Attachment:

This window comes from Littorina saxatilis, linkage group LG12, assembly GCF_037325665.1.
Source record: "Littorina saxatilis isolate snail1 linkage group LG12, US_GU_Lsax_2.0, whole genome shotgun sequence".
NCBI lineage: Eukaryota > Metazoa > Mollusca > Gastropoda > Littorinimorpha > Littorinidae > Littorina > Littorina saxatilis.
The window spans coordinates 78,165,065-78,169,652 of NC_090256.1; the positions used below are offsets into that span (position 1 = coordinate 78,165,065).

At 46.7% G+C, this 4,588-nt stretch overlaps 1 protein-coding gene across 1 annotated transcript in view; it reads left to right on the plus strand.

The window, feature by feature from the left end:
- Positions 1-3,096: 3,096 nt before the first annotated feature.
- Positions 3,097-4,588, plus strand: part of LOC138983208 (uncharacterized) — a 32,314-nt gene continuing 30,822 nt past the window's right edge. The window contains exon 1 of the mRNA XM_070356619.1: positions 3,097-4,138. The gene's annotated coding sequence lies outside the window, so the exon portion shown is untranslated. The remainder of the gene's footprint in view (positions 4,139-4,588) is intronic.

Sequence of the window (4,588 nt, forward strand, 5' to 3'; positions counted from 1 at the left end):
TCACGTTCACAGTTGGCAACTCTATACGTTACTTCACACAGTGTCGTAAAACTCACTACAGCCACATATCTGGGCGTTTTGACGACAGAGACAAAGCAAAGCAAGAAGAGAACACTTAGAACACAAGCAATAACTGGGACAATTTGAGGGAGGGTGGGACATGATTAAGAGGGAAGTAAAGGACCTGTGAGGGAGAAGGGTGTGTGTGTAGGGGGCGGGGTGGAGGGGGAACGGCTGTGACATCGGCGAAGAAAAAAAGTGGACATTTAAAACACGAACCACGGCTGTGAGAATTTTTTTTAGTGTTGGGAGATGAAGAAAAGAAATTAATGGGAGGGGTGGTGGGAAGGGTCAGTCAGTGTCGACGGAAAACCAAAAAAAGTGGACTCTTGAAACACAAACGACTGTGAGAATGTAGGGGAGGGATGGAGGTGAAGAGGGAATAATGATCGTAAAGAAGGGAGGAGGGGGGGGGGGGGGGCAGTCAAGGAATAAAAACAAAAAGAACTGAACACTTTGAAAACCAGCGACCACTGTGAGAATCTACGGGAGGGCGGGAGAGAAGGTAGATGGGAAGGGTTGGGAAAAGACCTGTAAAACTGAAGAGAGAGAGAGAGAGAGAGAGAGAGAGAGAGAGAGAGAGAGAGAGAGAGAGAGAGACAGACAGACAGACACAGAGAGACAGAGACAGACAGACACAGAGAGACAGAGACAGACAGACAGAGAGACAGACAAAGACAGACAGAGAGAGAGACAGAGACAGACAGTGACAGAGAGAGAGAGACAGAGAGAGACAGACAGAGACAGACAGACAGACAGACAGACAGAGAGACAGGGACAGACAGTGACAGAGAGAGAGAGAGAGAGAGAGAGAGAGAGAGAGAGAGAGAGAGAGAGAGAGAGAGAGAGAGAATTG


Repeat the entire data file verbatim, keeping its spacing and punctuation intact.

This window comes from Littorina saxatilis, linkage group LG12, assembly GCF_037325665.1.
Source record: "Littorina saxatilis isolate snail1 linkage group LG12, US_GU_Lsax_2.0, whole genome shotgun sequence".
NCBI lineage: Eukaryota > Metazoa > Mollusca > Gastropoda > Littorinimorpha > Littorinidae > Littorina > Littorina saxatilis.
The window spans coordinates 78,165,065-78,169,652 of NC_090256.1; the positions used below are offsets into that span (position 1 = coordinate 78,165,065).

At 46.7% G+C, this 4,588-nt stretch overlaps 1 protein-coding gene across 1 annotated transcript in view; it reads left to right on the plus strand.

The window, feature by feature from the left end:
- Positions 1-3,096: 3,096 nt before the first annotated feature.
- Positions 3,097-4,588, plus strand: part of LOC138983208 (uncharacterized) — a 32,314-nt gene continuing 30,822 nt past the window's right edge. The window contains exon 1 of the mRNA XM_070356619.1: positions 3,097-4,138. The gene's annotated coding sequence lies outside the window, so the exon portion shown is untranslated. The remainder of the gene's footprint in view (positions 4,139-4,588) is intronic.

Sequence of the window (4,588 nt, forward strand, 5' to 3'; positions counted from 1 at the left end):
TCACGTTCACAGTTGGCAACTCTATACGTTACTTCACACAGTGTCGTAAAACTCACTACAGCCACATATCTGGGCGTTTTGACGACAGAGACAAAGCAAAGCAAGAAGAGAACACTTAGAACACAAGCAATAACTGGGACAATTTGAGGGAGGGTGGGACATGATTAAGAGGGAAGTAAAGGACCTGTGAGGGAGAAGGGTGTGTGTGTAGGGGGCGGGGTGGAGGGGGAACGGCTGTGACATCGGCGAAGAAAAAAAGTGGACATTTAAAACACGAACCACGGCTGTGAGAATTTTTTTTAGTGTTGGGAGATGAAGAAAAGAAATTAATGGGAGGGGTGGTGGGAAGGGTCAGTCAGTGTCGACGGAAAACCAAAAAAAGTGGACTCTTGAAACACAAACGACTGTGAGAATGTAGGGGAGGGATGGAGGTGAAGAGGGAATAATGATCGTAAAGAAGGGAGGAGGGGGGGGGGGGGGGCAGTCAAGGAATAAAAACAAAAAGAACTGAACACTTTGAAAACCAGCGACCACTGTGAGAATCTACGGGAGGGCGGGAGAGAAGGTAGATGGGAAGGGTTGGGAAAAGACCTGTAAAACTGAAGAGAGAGAGAGAGAGAGAGAGAGAGAGAGAGAGAGAGAGAGAGAGAGAGAGAGAGACAGACAGACAGACACAGAGAGACAGAGACAGACAGACACAGAGAGACAGAGACAGACAGACAGAGAGACAGACAAAGACAGACAGAGAGAGAGACAGAGACAGACAGTGACAGAGAGAGAGAGACAGAGAGAGACAGACAGAGACAGACAGACAGACAGACAGACAGAGAGACAGGGACAGACAGTGACAGAGAGAGAGAGAGAGAGAGAGAGAGAGAGAGAGAGAGAGAGAGAGAGAGAGAGAGAGAGAGAATTG